On Sunday, a marketing and business development director for a travel company in the New York area, Vanessa Ponce, made her way to Queens College to vote in the Peruvian elections, a slightly tedious but necessary endeavor for her, even though she is passionate about her voice being heard.
"People are protesting and marching against dictators, corrupts, and rulers who recklessly trampled the human rights of thousands of people. People want their voices to be heard so our history is not forgotten, furthermost not repeated," Ponce says.
Ponce is referring to the young women featured in the video below from The Guardian who smeared red paint on their inner thighs to highlight the abuses under the former president Alberto Fujimori, who is serving time for human rights violations. The young women wanted to highlight the forced sterilization of at least 300,000 Peruvian women, mostly poor and indigenous, from the '90s.
In Lima alone, about 50,000 Peruvians marched in protest of the candidacy of Keiko Fujimori, daughter of the former president who is now the frontrunner in the presidential election against Pedro Kuczynski, a former World Bank economist.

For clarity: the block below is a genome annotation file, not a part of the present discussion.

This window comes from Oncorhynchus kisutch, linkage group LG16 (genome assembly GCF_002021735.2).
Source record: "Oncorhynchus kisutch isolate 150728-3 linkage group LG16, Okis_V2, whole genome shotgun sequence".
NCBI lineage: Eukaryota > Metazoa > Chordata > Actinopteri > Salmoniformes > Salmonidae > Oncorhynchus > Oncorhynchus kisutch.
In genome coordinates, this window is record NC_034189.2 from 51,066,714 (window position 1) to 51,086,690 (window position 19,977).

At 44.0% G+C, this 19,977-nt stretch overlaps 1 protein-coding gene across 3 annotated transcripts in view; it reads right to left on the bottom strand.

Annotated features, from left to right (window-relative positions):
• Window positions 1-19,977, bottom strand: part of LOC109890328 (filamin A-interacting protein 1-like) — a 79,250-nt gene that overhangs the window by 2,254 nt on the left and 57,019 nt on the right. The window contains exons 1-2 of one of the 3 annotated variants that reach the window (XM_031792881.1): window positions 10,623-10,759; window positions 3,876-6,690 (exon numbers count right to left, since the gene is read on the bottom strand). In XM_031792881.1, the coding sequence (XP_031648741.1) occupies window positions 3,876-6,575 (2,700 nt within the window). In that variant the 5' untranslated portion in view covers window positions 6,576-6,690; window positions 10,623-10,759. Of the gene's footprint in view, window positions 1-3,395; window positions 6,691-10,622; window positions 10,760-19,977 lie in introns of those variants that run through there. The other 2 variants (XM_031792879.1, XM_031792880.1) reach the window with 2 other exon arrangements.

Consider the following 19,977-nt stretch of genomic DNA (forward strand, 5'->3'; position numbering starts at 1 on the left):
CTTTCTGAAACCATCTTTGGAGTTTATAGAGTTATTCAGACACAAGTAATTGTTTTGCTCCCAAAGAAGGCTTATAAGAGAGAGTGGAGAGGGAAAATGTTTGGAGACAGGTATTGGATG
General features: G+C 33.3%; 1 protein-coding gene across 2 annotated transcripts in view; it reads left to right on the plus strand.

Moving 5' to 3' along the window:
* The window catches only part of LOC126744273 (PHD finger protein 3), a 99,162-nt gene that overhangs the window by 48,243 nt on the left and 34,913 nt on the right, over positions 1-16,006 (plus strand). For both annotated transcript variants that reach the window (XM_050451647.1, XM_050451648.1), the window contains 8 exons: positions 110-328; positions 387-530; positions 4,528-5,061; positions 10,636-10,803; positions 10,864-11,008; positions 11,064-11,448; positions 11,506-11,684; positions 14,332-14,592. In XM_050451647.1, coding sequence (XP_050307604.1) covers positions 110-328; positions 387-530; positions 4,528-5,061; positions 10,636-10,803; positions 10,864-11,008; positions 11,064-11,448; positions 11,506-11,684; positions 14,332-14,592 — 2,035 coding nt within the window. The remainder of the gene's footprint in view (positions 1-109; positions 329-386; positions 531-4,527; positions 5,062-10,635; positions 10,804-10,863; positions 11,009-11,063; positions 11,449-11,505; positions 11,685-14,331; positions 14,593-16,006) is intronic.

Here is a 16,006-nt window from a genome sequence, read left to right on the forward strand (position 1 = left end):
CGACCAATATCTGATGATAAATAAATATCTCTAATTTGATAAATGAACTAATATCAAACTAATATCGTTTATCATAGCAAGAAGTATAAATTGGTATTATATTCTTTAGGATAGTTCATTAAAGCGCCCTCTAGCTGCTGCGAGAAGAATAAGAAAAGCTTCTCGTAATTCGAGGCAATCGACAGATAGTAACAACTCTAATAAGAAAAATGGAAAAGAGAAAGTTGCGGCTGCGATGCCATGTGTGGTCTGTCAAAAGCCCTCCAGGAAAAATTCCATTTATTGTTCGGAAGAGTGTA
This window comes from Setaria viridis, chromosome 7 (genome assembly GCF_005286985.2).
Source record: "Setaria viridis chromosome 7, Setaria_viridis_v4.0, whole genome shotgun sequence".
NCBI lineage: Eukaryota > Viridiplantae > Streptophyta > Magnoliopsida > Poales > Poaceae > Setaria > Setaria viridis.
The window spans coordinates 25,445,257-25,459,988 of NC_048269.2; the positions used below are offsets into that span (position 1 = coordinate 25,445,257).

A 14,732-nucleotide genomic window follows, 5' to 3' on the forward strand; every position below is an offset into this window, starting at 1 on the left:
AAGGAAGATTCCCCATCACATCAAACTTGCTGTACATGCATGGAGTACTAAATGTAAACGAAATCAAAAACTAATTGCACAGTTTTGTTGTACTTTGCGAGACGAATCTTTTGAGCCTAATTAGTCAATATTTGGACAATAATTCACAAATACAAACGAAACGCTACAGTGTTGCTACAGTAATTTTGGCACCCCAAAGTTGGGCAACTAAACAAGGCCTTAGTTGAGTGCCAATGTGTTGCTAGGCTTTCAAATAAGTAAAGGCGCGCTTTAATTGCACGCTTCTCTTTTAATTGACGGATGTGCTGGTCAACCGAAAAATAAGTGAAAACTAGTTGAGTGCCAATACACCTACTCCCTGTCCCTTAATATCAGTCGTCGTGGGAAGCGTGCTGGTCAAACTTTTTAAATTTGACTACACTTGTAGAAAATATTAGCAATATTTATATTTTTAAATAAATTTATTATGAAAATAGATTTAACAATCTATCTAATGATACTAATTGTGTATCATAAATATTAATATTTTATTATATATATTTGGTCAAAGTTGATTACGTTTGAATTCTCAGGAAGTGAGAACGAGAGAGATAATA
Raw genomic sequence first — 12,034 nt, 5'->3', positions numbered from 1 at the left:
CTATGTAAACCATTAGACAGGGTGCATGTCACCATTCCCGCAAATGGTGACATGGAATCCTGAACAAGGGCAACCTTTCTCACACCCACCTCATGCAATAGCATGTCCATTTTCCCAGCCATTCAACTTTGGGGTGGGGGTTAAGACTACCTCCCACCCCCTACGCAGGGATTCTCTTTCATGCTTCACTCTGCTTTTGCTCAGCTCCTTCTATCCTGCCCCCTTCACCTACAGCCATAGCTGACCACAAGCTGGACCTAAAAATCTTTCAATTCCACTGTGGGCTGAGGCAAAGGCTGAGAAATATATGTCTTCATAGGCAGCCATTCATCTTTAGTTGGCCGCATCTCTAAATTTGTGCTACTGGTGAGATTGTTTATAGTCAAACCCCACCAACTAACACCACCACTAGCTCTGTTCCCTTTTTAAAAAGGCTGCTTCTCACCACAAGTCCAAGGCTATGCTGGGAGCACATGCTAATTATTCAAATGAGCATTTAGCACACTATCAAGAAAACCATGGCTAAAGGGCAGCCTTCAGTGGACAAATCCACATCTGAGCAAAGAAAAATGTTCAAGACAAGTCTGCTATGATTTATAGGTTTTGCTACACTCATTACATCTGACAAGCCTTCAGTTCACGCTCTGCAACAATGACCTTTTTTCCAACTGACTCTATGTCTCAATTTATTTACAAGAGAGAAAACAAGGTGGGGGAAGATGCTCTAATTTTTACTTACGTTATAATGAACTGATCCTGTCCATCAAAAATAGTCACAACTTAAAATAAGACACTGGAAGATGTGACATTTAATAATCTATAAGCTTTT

Ponce says that their outspoken protests should encourage every Peruvian to look outside their bubble and sympathize with those who perished and continue to suffer the ravages of former leaders.
Still, the country is headed into a runoff election, which will take place on June 5 between Fujimori and Kuczynski, since neither candidate managed to win the 50 percent needed to claim an outright victory in Sunday’s first round of voting, according to Fusion.
"Ultimately, this should motivate us to be responsible and involved in taking part of the future of our country when choosing the right person and who will represent all of us," Ponce says, "from the modest family in our capital to the poorest family in a remote village in the Andeans."